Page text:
The demise of the stand-alone law school

Most law schools accredited by the American Bar Association are affiliated with a university. In the last quarter century, we've seen the slow demise of the stand-alone law school. Few are left.

In 1995, Michigan State acquired the Detroit College of Law.

Penn State in 1997 announced a similar plan to create a law school by acquiring the Dickinson School of Law. (Penn State would eventually have law schools at two sites, then split them into two separate law schools under the Pennsylvania State University system.)

In 2010, the Franklin Pierce Law Center affiliated with the University of New Hampshire.

Western Michigan University associated with Thomas M. Cooley Law School in 2014.

William Mitchell College of Law merged with Hamline University School of Law to become Mitchell | Hamline, formally affiliated with Hamline University in 2015.

The recent announcement that the University of Illinois at Chicago would merge with John Marshall Law School is the latest.

(I exclude for-profit schools from this analysis, which come with their own complications. But in 2012, Western State became a part of Argosy University. Savannah Law School recently announced its upcoming closure.)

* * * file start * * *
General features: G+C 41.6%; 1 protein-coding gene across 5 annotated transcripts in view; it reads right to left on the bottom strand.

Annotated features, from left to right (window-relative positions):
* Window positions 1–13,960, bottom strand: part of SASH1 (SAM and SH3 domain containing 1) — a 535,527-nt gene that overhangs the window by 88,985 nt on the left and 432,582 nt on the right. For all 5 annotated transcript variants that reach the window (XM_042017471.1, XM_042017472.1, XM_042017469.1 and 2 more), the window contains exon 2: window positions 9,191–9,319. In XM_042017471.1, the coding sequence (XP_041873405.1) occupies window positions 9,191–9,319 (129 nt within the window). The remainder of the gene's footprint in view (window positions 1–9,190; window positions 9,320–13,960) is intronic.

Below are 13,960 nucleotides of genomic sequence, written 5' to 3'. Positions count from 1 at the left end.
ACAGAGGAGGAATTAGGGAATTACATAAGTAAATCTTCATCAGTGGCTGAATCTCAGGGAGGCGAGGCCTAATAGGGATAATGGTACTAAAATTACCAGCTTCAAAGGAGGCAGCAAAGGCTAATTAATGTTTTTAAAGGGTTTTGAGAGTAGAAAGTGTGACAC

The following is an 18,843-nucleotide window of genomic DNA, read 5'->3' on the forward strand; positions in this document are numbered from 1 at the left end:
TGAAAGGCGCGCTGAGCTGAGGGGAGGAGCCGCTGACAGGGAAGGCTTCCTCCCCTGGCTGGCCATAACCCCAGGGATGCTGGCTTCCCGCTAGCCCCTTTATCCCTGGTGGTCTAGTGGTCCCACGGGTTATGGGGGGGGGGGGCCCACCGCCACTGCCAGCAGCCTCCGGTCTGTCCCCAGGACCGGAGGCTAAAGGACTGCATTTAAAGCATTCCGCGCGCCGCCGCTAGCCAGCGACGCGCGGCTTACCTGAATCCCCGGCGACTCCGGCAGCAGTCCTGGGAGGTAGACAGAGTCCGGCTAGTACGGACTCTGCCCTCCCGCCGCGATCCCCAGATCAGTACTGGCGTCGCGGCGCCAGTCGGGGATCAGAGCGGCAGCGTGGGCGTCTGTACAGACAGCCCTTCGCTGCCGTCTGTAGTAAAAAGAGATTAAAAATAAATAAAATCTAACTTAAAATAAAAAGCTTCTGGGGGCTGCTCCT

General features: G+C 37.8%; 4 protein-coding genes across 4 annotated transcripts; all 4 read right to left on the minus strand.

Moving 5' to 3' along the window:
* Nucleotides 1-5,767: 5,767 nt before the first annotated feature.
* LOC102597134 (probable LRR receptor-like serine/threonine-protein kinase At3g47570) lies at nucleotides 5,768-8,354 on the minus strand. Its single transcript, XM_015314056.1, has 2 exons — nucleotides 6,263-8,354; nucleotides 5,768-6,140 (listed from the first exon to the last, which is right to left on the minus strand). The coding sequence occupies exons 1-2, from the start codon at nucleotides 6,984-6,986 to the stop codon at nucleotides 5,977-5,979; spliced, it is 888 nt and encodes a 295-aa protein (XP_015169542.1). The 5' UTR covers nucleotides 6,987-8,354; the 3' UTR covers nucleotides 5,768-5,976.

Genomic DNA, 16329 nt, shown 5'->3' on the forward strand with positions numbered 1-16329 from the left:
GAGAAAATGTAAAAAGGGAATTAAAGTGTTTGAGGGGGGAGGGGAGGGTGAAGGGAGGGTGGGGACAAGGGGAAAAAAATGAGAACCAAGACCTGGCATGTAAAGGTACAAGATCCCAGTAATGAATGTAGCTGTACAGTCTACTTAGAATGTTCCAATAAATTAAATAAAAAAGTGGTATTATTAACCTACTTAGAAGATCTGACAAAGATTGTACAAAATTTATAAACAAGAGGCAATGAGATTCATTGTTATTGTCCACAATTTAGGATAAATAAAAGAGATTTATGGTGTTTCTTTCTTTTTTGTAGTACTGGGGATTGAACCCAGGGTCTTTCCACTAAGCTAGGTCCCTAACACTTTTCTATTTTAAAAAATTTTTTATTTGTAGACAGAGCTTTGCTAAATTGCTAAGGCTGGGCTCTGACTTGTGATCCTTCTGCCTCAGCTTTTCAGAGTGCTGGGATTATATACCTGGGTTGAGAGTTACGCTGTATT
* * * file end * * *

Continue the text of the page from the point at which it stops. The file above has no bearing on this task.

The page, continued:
I also anticipate that someone will point out omissions or errata in my assuredly-incomplete list....

At this point, then, there are only a handful of stand-alone law schools left. The recent news over tenure at Vermont Law School shows that without a university affiliation, weathering tough times can be a significant challenge for stand-alone law schools. How many might remain after the next quarter-century?

Apart from Vermont, there are California Western (in San Diego), Thomas Jefferson School of Law (in San Diego), South Texas College of Law Houston, New England Law | Boston, Brooklyn Law School, New York Law School, and Appalachian School of Law. (Again, please correct any omissions or errata!) (I originally included the University of California Hastings, but given its affiliation with the UC system, perhaps it's simply different in kind and should not be included....)

At this pace, we might expect another couple of closures or mergers in the next few years. And it's simply a demonstration that legal education is changing, and old stand-alone law schools are slowly becoming a thing of the past.

Note: this post has been updated thanks to helpful Twitter feedback and helpful comments!